Mesa Pacific Mortgage Google Maps Result

So why is this on the map results? First I go to the linked website.

Mesa Pacific Mortgage Website

So, there are no links to Zillow anywhere on the site and the address and phone number here don’t match the one on Google Maps. But they are the ones listed on his Zillow Profile.

Zillow Structured Data Example

Now the link to the website closes the connection here so it’s not completely linkless, but I still find it pretty amazing. And this is without Zillow fully optimizing the markup. They declare the page as an organization.

Zillow Organization Schema

But they don’t detail out the professional information with schema markup.

Zillow Definition List Markup

Instead they’re using some old(er) school definition list markup for list term and description. Combined with the organization scope it looks like Google can put 1 and 1 together.


In doing due diligence I found Mesa Pacific Mortgage also has a Google+ page which reinforces the right address and phone number. So the connection isn’t as startling as it might seem but it’s still intriguing.

And I have no idea in what order these things came into existence. It’s pretty clear the Zillow listing probably came first based on the 2006 Member Since date on his profile. Whether the Google+ Local page and associated map listing came directly as a result is unknown.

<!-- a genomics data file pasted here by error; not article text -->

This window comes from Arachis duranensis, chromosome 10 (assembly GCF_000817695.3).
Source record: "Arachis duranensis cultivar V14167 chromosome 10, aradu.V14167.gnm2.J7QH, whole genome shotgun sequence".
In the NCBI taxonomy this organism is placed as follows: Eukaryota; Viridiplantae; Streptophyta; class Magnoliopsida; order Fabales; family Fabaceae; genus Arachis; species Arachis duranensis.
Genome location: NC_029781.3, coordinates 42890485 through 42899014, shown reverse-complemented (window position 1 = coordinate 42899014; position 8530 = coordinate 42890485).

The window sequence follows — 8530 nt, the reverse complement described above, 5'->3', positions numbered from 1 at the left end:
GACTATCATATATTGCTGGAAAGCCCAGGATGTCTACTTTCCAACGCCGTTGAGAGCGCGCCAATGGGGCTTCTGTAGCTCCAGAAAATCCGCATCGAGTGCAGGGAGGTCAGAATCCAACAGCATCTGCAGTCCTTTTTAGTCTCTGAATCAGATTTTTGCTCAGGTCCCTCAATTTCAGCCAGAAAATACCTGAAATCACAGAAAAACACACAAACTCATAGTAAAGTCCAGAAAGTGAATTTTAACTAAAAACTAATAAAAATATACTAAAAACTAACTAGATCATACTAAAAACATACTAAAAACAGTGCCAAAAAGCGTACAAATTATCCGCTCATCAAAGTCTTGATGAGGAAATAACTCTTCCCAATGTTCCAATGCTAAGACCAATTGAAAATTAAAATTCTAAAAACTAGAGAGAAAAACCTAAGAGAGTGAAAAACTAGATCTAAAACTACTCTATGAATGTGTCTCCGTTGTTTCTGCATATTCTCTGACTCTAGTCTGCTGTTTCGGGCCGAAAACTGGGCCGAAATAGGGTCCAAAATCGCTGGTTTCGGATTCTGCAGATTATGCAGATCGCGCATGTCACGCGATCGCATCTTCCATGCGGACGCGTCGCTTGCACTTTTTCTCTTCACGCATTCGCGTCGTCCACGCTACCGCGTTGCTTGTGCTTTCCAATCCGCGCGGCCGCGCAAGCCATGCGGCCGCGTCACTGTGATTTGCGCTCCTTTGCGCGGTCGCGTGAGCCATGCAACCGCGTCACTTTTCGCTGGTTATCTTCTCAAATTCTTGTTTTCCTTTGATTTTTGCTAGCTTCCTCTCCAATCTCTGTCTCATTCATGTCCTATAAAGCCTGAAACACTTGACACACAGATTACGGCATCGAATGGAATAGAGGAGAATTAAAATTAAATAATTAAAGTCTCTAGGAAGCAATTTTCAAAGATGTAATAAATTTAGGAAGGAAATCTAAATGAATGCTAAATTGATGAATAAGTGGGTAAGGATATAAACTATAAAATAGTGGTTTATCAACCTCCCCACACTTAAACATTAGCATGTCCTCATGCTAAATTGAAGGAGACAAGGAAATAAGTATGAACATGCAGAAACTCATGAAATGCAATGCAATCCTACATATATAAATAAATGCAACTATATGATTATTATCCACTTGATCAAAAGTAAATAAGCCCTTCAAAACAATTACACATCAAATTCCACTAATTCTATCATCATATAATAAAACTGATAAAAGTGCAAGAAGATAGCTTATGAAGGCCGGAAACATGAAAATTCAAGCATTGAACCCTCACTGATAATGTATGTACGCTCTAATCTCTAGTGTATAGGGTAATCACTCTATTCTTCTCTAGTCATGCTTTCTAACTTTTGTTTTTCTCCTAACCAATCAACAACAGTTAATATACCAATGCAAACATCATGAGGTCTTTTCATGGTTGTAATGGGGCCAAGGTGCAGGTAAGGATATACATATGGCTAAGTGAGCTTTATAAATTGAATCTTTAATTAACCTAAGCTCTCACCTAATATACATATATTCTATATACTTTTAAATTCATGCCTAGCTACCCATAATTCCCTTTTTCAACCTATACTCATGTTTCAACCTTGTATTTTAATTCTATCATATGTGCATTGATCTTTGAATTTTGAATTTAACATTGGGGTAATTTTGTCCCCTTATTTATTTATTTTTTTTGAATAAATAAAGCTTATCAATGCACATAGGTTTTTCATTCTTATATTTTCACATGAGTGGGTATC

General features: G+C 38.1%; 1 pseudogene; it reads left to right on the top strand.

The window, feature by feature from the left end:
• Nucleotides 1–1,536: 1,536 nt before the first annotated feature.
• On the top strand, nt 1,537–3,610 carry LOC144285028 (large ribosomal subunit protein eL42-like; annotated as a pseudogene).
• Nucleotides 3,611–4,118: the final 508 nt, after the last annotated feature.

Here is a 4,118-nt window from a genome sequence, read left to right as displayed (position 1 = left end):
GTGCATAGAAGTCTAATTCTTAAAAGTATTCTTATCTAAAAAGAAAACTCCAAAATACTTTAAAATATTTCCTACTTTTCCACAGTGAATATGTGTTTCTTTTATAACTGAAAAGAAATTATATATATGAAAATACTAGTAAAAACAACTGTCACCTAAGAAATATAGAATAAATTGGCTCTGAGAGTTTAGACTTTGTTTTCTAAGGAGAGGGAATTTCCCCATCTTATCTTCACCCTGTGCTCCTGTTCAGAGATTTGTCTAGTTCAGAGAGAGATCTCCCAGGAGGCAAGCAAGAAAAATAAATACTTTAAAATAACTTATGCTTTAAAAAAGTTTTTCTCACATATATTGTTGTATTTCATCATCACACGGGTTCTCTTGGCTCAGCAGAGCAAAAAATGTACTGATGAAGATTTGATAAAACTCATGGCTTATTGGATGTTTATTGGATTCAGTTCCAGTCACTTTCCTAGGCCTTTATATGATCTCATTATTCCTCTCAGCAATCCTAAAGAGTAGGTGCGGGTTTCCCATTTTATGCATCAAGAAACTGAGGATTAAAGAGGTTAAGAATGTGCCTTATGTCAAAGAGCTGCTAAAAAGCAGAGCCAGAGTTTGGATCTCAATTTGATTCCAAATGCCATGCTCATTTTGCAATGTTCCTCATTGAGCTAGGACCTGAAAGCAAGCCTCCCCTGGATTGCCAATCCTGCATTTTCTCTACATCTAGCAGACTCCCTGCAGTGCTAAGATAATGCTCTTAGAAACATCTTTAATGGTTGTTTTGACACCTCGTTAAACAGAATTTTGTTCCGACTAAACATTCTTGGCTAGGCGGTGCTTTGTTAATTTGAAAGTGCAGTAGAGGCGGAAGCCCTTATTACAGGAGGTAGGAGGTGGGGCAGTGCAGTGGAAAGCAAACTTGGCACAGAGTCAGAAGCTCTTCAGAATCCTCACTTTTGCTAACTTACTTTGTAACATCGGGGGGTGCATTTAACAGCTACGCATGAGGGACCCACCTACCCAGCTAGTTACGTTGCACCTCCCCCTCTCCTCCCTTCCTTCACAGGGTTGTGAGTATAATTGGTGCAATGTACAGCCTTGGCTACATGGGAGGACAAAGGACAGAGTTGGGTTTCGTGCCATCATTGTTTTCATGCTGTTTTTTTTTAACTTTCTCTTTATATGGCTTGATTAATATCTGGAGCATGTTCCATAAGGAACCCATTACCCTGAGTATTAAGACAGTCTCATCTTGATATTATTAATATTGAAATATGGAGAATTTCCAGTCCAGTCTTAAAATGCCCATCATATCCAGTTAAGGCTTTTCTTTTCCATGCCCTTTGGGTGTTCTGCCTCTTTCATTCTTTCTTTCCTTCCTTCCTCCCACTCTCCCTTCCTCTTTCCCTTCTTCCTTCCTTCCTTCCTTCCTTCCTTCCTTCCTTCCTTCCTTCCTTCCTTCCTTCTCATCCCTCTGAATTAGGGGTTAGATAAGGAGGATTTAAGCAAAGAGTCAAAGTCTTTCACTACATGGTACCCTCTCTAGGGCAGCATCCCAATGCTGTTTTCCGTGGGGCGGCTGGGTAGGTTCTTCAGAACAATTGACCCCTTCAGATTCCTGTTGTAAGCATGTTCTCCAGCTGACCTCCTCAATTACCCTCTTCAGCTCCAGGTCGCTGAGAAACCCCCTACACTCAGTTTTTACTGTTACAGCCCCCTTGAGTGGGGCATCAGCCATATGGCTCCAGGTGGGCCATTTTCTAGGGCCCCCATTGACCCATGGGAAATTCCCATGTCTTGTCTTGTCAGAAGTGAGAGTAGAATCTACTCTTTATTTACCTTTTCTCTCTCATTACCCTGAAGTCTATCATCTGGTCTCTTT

In fact, as you do more and more investigation as to what shows up on the map and what doesn’t it seems like a Google+ Local page is required. However, a fair amount of them have been created by Google. Obviously Google uses a multitude of sources to create these listing. If you can be one of those sources, all the better. But even if you’re not, connecting to these entities delivers value to all involved.

Lets look at another Google Maps result.

Google Maps Result for Pacific Sotheby's

If you follow that reviews link you wind up on their Google+ page.

Pacific Sotheby's Google+ Page

Odd that Google isn’t sucking in the reviews from Zillow, which would show a greater connection. Google+ Local Pages provide a vast database of entities for Google. And they rely on the data in Google+ more than that from other sources.

Zillow Profile for Keke Jones

Here the phone number on Zillow doesn’t match the one on Google+ or Google Maps. A quick aside that you’re also seeing the potential to create a relationship between Keke Jones (person) and Pacific Sotheby’s Int’l Realty (place). But I digress.

Outside of the website connection and address match in that Professional Information section, the other reason this result shows up for this search is because they use Zillow products on their website.

Pacific Sotheby's Links to Zillow